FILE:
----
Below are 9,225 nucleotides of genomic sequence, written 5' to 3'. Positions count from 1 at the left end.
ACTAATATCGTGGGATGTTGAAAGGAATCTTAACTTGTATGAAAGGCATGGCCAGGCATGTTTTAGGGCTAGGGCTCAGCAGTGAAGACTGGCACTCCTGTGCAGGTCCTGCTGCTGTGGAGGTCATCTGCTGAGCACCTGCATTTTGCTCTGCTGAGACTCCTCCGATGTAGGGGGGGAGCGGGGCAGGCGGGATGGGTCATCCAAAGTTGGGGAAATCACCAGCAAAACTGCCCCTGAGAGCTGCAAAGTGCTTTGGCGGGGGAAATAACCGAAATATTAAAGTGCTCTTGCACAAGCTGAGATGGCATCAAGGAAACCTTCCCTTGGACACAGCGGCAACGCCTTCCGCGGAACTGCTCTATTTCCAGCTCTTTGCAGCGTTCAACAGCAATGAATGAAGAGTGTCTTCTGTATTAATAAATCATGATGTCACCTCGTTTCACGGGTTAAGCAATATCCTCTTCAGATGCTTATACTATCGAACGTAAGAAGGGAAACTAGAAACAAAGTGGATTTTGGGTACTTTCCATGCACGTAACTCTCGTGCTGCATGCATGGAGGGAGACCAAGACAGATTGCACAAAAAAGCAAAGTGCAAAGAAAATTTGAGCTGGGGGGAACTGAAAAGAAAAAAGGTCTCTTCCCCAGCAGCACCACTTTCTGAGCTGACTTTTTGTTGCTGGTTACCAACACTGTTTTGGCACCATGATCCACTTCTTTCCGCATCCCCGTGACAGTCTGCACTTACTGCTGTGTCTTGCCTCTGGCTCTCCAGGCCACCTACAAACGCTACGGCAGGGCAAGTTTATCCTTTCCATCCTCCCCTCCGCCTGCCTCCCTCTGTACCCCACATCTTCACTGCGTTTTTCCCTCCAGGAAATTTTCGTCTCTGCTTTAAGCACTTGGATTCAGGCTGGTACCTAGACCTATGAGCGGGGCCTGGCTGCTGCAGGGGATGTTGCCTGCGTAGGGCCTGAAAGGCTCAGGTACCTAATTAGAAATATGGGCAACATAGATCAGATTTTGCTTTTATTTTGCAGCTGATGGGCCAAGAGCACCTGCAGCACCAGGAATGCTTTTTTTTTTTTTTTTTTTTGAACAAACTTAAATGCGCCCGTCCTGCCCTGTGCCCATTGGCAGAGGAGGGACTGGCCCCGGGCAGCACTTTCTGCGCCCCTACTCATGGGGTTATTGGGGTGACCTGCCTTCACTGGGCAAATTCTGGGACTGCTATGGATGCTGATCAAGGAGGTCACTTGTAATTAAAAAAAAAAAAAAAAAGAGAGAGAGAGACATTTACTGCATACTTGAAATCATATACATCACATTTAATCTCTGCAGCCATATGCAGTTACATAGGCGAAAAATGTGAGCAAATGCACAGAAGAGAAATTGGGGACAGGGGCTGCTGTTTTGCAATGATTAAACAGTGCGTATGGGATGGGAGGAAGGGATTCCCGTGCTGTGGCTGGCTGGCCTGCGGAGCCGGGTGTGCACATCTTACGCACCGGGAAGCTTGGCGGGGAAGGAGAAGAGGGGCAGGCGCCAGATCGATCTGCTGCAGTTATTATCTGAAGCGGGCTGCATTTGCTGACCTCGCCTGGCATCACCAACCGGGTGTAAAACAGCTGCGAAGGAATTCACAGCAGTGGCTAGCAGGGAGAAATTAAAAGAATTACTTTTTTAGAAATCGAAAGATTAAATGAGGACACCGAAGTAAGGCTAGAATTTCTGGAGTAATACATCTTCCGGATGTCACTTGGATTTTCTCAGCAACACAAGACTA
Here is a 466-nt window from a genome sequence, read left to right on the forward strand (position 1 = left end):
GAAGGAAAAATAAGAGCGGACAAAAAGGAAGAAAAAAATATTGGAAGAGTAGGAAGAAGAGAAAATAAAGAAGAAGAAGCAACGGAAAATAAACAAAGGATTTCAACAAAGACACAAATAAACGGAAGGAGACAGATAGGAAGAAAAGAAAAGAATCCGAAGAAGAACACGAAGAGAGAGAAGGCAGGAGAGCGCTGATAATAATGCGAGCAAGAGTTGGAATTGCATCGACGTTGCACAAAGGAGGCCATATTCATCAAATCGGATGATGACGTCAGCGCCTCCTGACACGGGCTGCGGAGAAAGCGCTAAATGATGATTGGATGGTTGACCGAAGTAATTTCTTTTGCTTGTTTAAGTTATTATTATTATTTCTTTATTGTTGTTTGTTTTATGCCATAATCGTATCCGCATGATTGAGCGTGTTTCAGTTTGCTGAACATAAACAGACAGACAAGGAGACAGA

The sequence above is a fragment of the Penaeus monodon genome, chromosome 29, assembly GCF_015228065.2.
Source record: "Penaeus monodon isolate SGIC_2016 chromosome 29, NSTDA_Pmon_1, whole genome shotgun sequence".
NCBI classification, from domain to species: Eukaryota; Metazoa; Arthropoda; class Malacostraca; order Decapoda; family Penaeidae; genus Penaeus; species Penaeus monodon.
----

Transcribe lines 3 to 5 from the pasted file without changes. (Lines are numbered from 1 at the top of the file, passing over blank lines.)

Here is a 466-nt window from a genome sequence, read left to right on the forward strand (position 1 = left end):
GAAGGAAAAATAAGAGCGGACAAAAAGGAAGAAAAAAATATTGGAAGAGTAGGAAGAAGAGAAAATAAAGAAGAAGAAGCAACGGAAAATAAACAAAGGATTTCAACAAAGACACAAATAAACGGAAGGAGACAGATAGGAAGAAAAGAAAAGAATCCGAAGAAGAACACGAAGAGAGAGAAGGCAGGAGAGCGCTGATAATAATGCGAGCAAGAGTTGGAATTGCATCGACGTTGCACAAAGGAGGCCATATTCATCAAATCGGATGATGACGTCAGCGCCTCCTGACACGGGCTGCGGAGAAAGCGCTAAATGATGATTGGATGGTTGACCGAAGTAATTTCTTTTGCTTGTTTAAGTTATTATTATTATTTCTTTATTGTTGTTTGTTTTATGCCATAATCGTATCCGCATGATTGAGCGTGTTTCAGTTTGCTGAACATAAACAGACAGACAAGGAGACAGA

The sequence above is a fragment of the Penaeus monodon genome, chromosome 29, assembly GCF_015228065.2.